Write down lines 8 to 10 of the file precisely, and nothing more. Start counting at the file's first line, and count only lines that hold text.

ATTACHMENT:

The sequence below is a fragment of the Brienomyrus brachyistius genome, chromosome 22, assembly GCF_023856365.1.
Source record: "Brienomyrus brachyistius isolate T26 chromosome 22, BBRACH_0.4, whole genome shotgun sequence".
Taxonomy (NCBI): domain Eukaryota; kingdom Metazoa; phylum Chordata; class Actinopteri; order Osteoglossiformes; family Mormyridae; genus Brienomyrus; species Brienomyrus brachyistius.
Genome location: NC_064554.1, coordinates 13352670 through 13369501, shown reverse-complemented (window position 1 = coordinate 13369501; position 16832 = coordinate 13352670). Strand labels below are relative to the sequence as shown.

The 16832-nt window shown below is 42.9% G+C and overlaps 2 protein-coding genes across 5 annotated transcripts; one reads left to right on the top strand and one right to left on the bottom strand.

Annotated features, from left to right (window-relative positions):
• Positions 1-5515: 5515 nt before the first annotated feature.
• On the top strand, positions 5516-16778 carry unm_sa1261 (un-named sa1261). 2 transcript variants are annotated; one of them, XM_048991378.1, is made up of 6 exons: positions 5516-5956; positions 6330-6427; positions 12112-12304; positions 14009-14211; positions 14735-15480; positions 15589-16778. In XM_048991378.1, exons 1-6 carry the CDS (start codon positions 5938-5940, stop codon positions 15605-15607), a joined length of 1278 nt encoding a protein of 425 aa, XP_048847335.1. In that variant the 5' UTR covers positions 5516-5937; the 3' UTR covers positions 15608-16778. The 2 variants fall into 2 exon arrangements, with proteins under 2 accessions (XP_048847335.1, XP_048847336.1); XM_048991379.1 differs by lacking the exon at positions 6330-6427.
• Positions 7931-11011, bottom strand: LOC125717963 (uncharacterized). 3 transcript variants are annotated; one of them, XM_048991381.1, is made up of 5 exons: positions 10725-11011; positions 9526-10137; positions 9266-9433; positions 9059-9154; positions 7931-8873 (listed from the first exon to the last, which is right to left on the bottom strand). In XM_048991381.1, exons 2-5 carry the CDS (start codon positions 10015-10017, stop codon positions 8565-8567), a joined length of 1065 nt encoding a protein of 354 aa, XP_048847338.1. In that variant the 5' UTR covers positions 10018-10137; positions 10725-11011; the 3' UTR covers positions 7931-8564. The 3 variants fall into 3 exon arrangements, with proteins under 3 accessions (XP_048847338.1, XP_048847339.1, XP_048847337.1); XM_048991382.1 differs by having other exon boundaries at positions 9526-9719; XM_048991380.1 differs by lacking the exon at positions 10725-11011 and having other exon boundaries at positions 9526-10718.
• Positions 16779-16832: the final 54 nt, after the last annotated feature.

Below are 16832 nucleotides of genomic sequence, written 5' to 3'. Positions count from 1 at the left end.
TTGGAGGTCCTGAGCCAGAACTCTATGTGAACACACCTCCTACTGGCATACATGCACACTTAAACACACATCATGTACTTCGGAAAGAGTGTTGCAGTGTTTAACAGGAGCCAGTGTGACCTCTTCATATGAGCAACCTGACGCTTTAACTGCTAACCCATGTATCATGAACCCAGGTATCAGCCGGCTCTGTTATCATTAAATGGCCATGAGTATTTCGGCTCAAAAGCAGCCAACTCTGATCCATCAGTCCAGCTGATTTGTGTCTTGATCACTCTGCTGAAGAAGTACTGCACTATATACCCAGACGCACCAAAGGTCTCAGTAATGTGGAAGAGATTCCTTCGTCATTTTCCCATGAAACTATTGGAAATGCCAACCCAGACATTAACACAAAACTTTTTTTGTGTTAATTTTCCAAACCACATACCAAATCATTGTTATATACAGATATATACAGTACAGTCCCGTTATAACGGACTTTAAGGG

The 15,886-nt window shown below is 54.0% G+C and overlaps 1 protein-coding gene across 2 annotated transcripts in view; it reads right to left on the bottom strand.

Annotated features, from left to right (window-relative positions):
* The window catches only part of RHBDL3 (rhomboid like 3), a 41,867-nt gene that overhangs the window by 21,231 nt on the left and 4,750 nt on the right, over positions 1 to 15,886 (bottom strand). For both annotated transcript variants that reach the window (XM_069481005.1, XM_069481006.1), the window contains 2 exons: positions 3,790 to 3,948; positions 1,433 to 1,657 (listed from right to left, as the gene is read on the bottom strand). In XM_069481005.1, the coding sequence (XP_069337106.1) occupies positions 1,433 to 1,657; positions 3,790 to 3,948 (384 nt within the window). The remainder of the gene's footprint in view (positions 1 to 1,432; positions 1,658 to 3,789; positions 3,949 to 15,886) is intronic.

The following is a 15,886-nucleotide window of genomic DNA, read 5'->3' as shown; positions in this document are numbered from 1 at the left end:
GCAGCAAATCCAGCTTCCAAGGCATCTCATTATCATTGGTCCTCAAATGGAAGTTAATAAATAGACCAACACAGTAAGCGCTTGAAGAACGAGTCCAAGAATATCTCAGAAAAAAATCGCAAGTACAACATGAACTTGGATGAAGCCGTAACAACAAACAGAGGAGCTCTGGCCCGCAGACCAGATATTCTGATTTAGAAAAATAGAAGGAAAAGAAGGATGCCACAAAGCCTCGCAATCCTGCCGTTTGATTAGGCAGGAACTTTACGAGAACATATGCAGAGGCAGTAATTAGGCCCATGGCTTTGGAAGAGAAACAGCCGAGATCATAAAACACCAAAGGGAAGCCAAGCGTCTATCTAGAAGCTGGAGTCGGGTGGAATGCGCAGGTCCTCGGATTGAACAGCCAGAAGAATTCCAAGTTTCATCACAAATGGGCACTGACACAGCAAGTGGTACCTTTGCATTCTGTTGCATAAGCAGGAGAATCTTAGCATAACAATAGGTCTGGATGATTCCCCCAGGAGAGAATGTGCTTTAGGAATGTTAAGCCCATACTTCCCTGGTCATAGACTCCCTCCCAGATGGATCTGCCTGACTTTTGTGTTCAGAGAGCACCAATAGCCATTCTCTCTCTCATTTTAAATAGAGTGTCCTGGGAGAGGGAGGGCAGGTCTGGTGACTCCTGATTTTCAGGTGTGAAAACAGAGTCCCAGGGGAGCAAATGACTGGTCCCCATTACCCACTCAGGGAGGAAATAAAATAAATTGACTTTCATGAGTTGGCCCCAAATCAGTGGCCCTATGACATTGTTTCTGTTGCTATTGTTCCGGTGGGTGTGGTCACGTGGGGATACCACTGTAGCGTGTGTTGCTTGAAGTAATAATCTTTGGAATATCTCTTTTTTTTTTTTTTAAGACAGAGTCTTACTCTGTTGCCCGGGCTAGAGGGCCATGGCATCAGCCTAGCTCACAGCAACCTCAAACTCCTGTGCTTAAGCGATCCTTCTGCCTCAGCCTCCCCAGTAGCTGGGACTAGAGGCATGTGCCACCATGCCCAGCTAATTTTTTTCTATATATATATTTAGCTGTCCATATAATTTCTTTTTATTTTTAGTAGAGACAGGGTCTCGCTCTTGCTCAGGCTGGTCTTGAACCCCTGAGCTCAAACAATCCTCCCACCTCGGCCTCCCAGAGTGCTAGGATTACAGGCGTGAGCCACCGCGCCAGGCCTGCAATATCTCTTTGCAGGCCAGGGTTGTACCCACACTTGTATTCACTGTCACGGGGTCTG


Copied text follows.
• On the top strand, positions 5516-16778 carry unm_sa1261 (un-named sa1261). 2 transcript variants are annotated; one of them, XM_048991378.1, is made up of 6 exons: positions 5516-5956; positions 6330-6427; positions 12112-12304; positions 14009-14211; positions 14735-15480; positions 15589-16778. In XM_048991378.1, exons 1-6 carry the CDS (start codon positions 5938-5940, stop codon positions 15605-15607), a joined length of 1278 nt encoding a protein of 425 aa, XP_048847335.1. In that variant the 5' UTR covers positions 5516-5937; the 3' UTR covers positions 15608-16778. The 2 variants fall into 2 exon arrangements, with proteins under 2 accessions (XP_048847335.1, XP_048847336.1); XM_048991379.1 differs by lacking the exon at positions 6330-6427.
• Positions 7931-11011, bottom strand: LOC125717963 (uncharacterized). 3 transcript variants are annotated; one of them, XM_048991381.1, is made up of 5 exons: positions 10725-11011; positions 9526-10137; positions 9266-9433; positions 9059-9154; positions 7931-8873 (listed from the first exon to the last, which is right to left on the bottom strand). In XM_048991381.1, exons 2-5 carry the CDS (start codon positions 10015-10017, stop codon positions 8565-8567), a joined length of 1065 nt encoding a protein of 354 aa, XP_048847338.1. In that variant the 5' UTR covers positions 10018-10137; positions 10725-11011; the 3' UTR covers positions 7931-8564. The 3 variants fall into 3 exon arrangements, with proteins under 3 accessions (XP_048847338.1, XP_048847339.1, XP_048847337.1); XM_048991382.1 differs by having other exon boundaries at positions 9526-9719; XM_048991380.1 differs by lacking the exon at positions 10725-11011 and having other exon boundaries at positions 9526-10718.
• Positions 16779-16832: the final 54 nt, after the last annotated feature.